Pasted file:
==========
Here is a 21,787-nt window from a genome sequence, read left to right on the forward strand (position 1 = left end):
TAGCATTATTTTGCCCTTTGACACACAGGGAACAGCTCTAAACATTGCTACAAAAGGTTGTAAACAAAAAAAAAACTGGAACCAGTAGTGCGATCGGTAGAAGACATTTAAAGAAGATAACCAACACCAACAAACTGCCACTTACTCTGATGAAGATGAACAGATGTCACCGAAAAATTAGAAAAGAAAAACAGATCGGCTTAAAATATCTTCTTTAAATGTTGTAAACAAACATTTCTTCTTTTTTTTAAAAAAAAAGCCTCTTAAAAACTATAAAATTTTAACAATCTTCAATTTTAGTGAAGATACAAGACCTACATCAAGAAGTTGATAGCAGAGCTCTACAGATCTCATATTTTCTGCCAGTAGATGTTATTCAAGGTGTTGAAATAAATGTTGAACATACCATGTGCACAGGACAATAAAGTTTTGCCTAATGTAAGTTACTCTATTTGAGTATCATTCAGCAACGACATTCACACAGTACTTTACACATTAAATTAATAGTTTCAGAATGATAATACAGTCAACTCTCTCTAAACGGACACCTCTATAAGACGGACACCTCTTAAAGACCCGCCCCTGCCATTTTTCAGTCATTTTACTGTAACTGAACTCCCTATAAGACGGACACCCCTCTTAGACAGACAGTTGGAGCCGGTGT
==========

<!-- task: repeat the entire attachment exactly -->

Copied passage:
Here is a 21,787-nt window from a genome sequence, read left to right on the forward strand (position 1 = left end):
TAGCATTATTTTGCCCTTTGACACACAGGGAACAGCTCTAAACATTGCTACAAAAGGTTGTAAACAAAAAAAAAACTGGAACCAGTAGTGCGATCGGTAGAAGACATTTAAAGAAGATAACCAACACCAACAAACTGCCACTTACTCTGATGAAGATGAACAGATGTCACCGAAAAATTAGAAAAGAAAAACAGATCGGCTTAAAATATCTTCTTTAAATGTTGTAAACAAACATTTCTTCTTTTTTTTAAAAAAAAAGCCTCTTAAAAACTATAAAATTTTAACAATCTTCAATTTTAGTGAAGATACAAGACCTACATCAAGAAGTTGATAGCAGAGCTCTACAGATCTCATATTTTCTGCCAGTAGATGTTATTCAAGGTGTTGAAATAAATGTTGAACATACCATGTGCACAGGACAATAAAGTTTTGCCTAATGTAAGTTACTCTATTTGAGTATCATTCAGCAACGACATTCACACAGTACTTTACACATTAAATTAATAGTTTCAGAATGATAATACAGTCAACTCTCTCTAAACGGACACCTCTATAAGACGGACACCTCTTAAAGACCCGCCCCTGCCATTTTTCAGTCATTTTACTGTAACTGAACTCCCTATAAGACGGACACCCCTCTTAGACAGACAGTTGGAGCCGGTGT